Practical considerations

[[parent-child-performance]] === Practical Considerations

Parent-child joins can be a useful technique for managing relationships when index-time performance((("parent-child relationship", "performance and"))) is more important than search-time performance, but it comes at a significant cost. Parent-child queries can be 5 to 10 times slower than the equivalent nested query!

==== Memory Use

At the time of going to press, the parent-child ID map is still held in memory.((("parent-child relationship", "memory usage")))((("memory usage", "parent-child ID map"))) There are plans to change the map to use doc values instead, which will be a big memory saving. Until that happens, you need to be aware of the following: the string _id field of every parent document has to be held in memory, and every child document requires 8 bytes (a long value) of memory. Actually, it's a bit less thanks to compression, but this gives you a rough idea.

You can check how much memory is being used by the parent-child cache by consulting ((("indices-stats API")))the indices-stats API (for a summary at the index level) or the node-stats API (for a summary at the node level):


GET /_nodes/stats/indices/id_cache?human <1>

<1> Returns memory use of the ID cache summarized by node in a human-friendly format.

==== Global Ordinals and Latency

Parent-child uses <> to speed((("global ordinals")))((("parent-child relationship", "global ordinals and latency"))) up joins. Regardless of whether the parent-child map uses an in-memory cache or on-disk doc values, global ordinals still need to be rebuilt after any change to the index.

The more parents in a shard, the longer global ordinals will take to build. Parent-child is best suited to situations where there are many children for each parent, rather than many parents and few children.

Global ordinals, by default, are built lazily: the first parent-child query or aggregation after a refresh will trigger building of global ordinals. This can introduce a significant latency spike for your users. You can use <> to((("eager global ordinals"))) shift the cost of building global ordinals from query time to refresh time, by mapping the _parent field as follows:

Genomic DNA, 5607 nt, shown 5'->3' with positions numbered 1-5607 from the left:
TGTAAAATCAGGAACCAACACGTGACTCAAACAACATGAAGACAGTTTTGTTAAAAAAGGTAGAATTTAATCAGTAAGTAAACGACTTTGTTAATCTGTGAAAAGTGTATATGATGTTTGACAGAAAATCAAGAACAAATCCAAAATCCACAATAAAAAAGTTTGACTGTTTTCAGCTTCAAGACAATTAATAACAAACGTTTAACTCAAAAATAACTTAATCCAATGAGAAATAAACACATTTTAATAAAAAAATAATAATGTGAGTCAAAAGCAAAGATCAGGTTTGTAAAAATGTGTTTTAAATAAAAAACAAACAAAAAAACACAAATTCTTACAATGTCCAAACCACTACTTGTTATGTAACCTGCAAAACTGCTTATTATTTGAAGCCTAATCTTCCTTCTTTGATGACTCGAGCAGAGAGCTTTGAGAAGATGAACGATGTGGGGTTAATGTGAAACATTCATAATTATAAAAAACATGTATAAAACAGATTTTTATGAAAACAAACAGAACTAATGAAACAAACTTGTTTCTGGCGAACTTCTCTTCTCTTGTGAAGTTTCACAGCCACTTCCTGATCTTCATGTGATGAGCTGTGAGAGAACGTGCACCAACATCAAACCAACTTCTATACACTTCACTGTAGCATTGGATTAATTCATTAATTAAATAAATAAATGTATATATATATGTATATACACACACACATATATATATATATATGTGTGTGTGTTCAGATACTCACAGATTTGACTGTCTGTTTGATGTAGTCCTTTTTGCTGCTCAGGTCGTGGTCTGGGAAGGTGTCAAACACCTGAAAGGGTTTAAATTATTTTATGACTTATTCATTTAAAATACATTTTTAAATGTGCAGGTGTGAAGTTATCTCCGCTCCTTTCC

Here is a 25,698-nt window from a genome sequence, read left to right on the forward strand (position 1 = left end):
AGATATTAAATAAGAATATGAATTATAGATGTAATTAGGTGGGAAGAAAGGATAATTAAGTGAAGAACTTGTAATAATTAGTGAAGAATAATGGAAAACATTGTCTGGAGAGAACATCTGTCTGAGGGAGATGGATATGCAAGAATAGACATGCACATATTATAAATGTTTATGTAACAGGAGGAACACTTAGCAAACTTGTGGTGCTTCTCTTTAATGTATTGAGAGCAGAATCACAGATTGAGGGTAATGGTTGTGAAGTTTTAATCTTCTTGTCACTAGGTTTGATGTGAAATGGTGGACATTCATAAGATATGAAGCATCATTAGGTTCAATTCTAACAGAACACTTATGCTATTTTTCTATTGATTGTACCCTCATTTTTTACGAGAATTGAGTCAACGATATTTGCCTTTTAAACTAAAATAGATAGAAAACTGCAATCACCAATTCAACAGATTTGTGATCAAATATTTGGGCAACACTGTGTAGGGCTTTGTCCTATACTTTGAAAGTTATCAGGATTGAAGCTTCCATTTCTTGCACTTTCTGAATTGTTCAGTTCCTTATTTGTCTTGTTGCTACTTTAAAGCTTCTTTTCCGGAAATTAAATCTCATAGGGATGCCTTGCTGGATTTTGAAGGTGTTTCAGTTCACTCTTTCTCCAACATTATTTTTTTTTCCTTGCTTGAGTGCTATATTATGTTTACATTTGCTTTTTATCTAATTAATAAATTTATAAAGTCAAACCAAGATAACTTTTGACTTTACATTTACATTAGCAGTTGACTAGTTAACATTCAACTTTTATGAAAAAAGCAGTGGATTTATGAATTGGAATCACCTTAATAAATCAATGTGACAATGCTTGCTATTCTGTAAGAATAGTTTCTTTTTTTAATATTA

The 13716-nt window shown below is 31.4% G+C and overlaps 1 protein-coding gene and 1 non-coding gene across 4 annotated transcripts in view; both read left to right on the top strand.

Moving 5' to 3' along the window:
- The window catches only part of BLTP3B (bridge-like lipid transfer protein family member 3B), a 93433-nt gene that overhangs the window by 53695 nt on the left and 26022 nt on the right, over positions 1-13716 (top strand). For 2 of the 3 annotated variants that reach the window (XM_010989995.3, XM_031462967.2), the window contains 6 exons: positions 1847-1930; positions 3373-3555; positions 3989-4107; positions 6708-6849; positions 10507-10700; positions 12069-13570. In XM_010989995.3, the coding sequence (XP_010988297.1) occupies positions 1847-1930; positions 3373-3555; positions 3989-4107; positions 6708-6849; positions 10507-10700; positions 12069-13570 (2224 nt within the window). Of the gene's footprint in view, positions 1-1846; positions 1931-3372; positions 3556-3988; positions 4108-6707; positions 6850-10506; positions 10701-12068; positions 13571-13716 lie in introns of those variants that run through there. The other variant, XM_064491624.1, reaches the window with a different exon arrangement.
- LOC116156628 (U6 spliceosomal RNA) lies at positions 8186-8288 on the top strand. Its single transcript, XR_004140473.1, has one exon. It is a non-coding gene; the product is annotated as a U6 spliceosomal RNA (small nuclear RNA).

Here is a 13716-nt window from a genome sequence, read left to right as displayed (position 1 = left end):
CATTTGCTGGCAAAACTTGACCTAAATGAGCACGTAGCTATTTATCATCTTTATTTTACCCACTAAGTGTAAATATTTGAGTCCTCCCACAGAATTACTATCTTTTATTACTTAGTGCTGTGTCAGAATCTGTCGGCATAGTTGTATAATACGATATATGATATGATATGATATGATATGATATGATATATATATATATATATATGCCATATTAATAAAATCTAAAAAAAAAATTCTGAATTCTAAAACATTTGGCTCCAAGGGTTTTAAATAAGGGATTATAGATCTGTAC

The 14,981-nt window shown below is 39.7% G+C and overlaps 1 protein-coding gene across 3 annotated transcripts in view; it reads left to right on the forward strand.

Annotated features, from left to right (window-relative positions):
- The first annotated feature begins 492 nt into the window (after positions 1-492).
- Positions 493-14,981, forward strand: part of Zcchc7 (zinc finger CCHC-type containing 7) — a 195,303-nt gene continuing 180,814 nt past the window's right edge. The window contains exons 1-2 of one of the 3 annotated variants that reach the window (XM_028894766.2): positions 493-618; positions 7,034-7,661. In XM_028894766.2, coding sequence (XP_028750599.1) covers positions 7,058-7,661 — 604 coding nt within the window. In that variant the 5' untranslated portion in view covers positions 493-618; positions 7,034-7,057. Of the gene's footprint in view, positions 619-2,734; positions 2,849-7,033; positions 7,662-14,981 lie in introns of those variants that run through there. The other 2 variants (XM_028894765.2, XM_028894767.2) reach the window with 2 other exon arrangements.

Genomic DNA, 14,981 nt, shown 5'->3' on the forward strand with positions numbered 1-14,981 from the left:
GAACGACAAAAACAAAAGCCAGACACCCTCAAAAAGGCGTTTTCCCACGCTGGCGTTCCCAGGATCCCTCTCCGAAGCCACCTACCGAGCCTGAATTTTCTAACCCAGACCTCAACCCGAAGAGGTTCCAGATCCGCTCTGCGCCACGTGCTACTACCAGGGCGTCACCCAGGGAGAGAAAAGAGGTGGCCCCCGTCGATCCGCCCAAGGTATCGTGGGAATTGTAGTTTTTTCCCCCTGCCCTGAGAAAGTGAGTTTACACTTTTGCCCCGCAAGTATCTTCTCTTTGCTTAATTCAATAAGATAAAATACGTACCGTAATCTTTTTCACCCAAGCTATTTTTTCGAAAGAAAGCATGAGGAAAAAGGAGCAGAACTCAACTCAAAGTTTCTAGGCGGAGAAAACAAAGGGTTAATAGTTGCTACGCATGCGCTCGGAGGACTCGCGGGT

PUT /company { "mappings": { "branch": {}, "employee": { "_parent": { "type": "branch", "fielddata": { "loading": "eager_global_ordinals" <1> } } } }


<1> Global ordinals for the _parent field will be built before a new segment becomes visible to search.

With many parents, global ordinals can take several seconds to build. In this case, it makes sense to increase the refresh_interval so((("refresh_interval setting"))) that refreshes happen less often and global ordinals remain valid for longer. This will greatly reduce the CPU cost of rebuilding global ordinals every second.

==== Multigenerations and Concluding Thoughts

The ability to join multiple generations (see <>) sounds attractive until ((("grandparents and grandchildren")))((("parent-child relationship", "multi-generations")))you think of the costs involved:

  • The more joins you have, the worse performance will be.
  • Each generation of parents needs to have their string _id fields stored in memory, which can consume a lot of RAM.

As you consider your relationship schemes and whether parent-child is right for you, consider this advice ((("parent-child relationship", "guidelines for using")))about parent-child relationships:

  • Use parent-child relationships sparingly, and only when there are many more children than parents.
  • Avoid using multiple parent-child joins in a single query.
  • Avoid scoring by using the has_child filter, or the has_child query with score_mode set to none.
  • Keep the parent IDs short, so that they require less memory.

Above all: think about the other relationship techniques that we have discussed before reaching for parent-child.